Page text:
As a movie directed at purely American audience and disregarding its lack of authenticity and problems of political correctness, Isle of Dogs was not only visually entrancing, but wholly relevant to America’s current struggle against “fake news”. The film revolves around the struggle between “pro-dog” and “anti-dog” political groups that advocate (respectively) against and for the exile of the nations’ dogs to what is called “trash island.” The audience, as well as the city of Megasaki, is told that this deportation of all dogs is necessary, as they have an incurable illness named “the dog flu”. However, it is soon revealed that the flu is able to be cured, but that the head of the Japanese government, a descendent of a family known for despising dogs and favoring cats, has kept the cure a secret in order to further his cat-loving agenda.
Although exile to an island seems cruel enough already, sympathy for the dogs is increased when it is revealed that trash island has limited opportunities for feeding, which has in turn created a population of sick, malnourished, aggressive and disheveled dogs. Because these dogs are given more human characteristics than the actually humans of the movie — they speak frequently and are understood by the audience — it is possible that Anderson had hoped to make the plight of the canines in Isle of Dogs reminiscent of the problems of immigration and inaccurate news that currently affects the entire world, but specifically America. When viewing Isle of Dogs with national issues in mind, it becomes obvious that the ostracization of loving dogs, healthy and sick, to an island of trash mimics the debate over the immigration of refugees and those in need to America.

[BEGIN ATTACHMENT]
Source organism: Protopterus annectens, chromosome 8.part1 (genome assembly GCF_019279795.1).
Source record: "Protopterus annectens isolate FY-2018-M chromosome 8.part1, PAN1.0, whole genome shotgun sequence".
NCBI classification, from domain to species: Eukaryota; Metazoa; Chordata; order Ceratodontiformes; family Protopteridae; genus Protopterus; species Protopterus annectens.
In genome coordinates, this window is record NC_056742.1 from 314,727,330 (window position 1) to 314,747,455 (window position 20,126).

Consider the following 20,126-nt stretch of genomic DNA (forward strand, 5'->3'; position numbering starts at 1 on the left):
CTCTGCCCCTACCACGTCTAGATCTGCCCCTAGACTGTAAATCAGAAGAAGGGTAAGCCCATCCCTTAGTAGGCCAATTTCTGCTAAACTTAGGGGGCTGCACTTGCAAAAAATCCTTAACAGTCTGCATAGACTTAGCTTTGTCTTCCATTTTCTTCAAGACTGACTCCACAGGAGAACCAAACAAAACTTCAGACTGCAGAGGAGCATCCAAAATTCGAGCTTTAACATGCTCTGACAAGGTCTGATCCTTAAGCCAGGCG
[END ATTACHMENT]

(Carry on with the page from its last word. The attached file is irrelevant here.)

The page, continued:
The tendency of the audience to side with the “pro-dog” movement contrasts greatly with the anti-immigration sentiment currently held in America, particularly in regards to the believability of fake news. Just as the dogs are exiled in a preventative measure against the spread of “dog-flu,” immigrants, especially those from middle-eastern countries, are ostracized, and in some cases are barred from living in America. Many Americans hold the belief that by preventing all possible threats from inhabiting their land, they ensure their own safety. However, in Isle of Dogs, it is revealed that the fear against all dogs is merely a product of a lying government with a hidden agenda. Given this, it can be assumed that in his depiction of the government vs. inhabitants vs. dogs, Anderson is actually making a commentary on the American government’s ability to alter and elect the information that is disseminated into the public sphere.
Wes Anderson’s Isle of Dogs, when dissected into parts, has undoubtedly good intentions in disguising itsit’s political commentary with beautiful scenery, adorable characters, and easy plot. However, as a whole, Isle of Dogs is highly problematic in its portrayal of a foreign culture, which could have been entirely avoided had Anderson either changed the setting or language of the movie. Unfortunately, while Anderson’s newest movie is a ‘can’t-miss’ for English-speaking fans dedicated to his cinematography, it ostracizes audience members of other cultures by implying that their practices can be appropriated and imitated incorrectly merely for the sake of creating an aesthetically pleasing movie.